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I've been hearing lots of negativity about this movie. I think a lot of people have been shocked, frankly, by the raw and rough nature of the film. Having read the play, I've been looking forward to it for about a year now, and it's honestly one of the best plays I've ever read. Mike Nichols presents it in an amazing way, very faithful to the words as they're written (and they should be, for the movie is also written by the man who wrote the play, the brilliant Patrick Marber).
It's a brutal topic, sex and love, especially when they're combined. I thought the movie was amazing. It captured all of the vulnerability, caustic harshness, and acerbic flirtation that the play vibrated with. All of the cast brought the movie alive. It uplifts and then brings you way down, but that's the point, and yet at the end, I didn't feel depressed or saddened, just really really awake and curious. It's the feeling you get when you get "closer", I suppose.
Natalie Portman, in a tour-de-force performance, is the standout by far. Maybe it's because she's the youngest, and not expected to be that awesome, but she is. Anyways, her Alice is flirty and sweet, caustic and manipulative, evasive and yet very open, sexual and gloomy all in one character. She has the best chemistry with the men - whether it be purely sensual with Clive Owen, or innocence and affection with Jude Law. She comes alive with the two guys, and their scenes are ones to look forward to.
Julia Roberts, whom everyone looks towards, is not bad in this film. She's very understated and good, but she is outshone in nearly every scene by whomever she's acting with.
Clive Owen is absolutely astounding, and he's definitely on everyone's radar screen. As the man of experience and "simplicity", as Jude Law's character comments, he's brash and hotheaded, but also extremely clever. Owen perfectly plays the sleazy, unlikeable character, but somehow manages to appeal to the audience and even though he's a disagreeable character, I think many managed to find something all right about him - Owen's human sense in Larry.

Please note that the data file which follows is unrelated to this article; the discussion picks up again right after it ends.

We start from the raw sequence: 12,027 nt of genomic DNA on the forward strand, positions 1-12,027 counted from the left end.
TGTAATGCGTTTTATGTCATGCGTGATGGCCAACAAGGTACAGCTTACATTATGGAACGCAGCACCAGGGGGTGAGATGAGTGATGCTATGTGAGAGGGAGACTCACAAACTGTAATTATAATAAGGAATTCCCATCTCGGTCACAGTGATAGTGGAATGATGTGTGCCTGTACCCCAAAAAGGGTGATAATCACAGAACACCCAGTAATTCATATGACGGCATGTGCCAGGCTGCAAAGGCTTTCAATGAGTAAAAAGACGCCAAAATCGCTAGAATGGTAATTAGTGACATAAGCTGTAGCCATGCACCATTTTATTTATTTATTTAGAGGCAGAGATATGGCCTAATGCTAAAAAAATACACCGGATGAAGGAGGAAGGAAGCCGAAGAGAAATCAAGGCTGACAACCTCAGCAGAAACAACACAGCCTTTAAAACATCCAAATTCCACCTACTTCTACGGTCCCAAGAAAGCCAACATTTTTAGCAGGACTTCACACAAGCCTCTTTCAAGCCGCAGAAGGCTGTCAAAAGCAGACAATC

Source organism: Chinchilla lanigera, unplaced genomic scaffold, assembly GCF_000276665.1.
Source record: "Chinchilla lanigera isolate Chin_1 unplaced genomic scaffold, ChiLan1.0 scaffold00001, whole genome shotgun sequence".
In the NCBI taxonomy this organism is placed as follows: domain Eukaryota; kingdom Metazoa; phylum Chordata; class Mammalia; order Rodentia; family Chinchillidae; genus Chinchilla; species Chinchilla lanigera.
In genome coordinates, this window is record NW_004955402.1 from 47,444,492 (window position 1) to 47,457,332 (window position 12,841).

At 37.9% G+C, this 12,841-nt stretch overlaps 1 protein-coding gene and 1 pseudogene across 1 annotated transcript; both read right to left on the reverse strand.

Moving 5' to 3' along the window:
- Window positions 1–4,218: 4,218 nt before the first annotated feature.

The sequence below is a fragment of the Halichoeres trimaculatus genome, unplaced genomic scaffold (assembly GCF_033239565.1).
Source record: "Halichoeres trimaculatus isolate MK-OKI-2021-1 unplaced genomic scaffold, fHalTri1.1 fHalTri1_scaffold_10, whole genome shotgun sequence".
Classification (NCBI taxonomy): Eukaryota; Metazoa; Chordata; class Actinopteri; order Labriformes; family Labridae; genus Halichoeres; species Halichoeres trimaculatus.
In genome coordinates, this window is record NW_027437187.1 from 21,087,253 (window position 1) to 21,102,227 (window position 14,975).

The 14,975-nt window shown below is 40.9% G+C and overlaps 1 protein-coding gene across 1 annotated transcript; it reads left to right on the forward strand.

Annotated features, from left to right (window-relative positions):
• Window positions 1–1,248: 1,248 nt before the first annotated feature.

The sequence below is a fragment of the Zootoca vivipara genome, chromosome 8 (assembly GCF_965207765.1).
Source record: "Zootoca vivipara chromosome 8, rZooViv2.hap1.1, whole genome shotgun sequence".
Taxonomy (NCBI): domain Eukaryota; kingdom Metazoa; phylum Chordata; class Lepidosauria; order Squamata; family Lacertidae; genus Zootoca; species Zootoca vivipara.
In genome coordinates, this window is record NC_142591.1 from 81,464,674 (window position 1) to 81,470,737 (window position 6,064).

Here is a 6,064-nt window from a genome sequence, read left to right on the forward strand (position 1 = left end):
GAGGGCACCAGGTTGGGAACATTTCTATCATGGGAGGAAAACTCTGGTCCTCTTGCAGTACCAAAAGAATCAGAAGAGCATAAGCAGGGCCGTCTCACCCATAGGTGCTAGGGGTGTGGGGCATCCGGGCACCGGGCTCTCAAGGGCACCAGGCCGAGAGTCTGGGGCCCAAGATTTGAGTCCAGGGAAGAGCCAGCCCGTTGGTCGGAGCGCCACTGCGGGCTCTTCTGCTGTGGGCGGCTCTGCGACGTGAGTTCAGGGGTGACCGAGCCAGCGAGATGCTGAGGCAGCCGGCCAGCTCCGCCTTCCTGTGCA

Jude Law is simply very very good; neither astounding nor bad. The only reason he does not stand out is the fact that we've all expected him to do a good performance. And he does, he has a great performance. He and Portman have amazing scenes together, and he's always on par.
Simply put, the movie is not for everyone (especially not for seeing with a parent or young child); it's a mature adult flick, and does not back down from anything. It's high drama - with all the uplifting romance and brutal arguments of relationships. It's a story about people.
13 Going on 30 (2004)
Cute, sweet, funny - a gem!
Jennifer Garner is sensational and completely winsome in this delightful movie, 13 Going On 30. Jenna Rink is 13, and like any 13-year-old girl, wants to be cool. It's 1987, and on her party of the year invites the "Six Chicks" and her goofy next-door-neighbor-best-friend, Matt. Her one wish? To be "thirty, flirty, and thriving". Next thing you know, she is.
But there's a price to being "thirty, flirty, and thriving" for Jenna Rink. She has everything she wants, or does she? Mark Ruffalo is really really great as older Matt, and he and Jennifer Garner have lovely chemistry. The movie has a good pace, and the comic moments are not always fall-over-funny, but they always shine! This is due to the top-notch writing and Garner's effervescence. It was great seeing Andy Serkis in a movie after Lord of the Rings, and he was really good.
All in all, the idea may seem hackneyed at first - but it'll surprise you with its wit, youth, and freshness. A great movie!
Dirty Dancing: Havana Nights (2004)
A really great time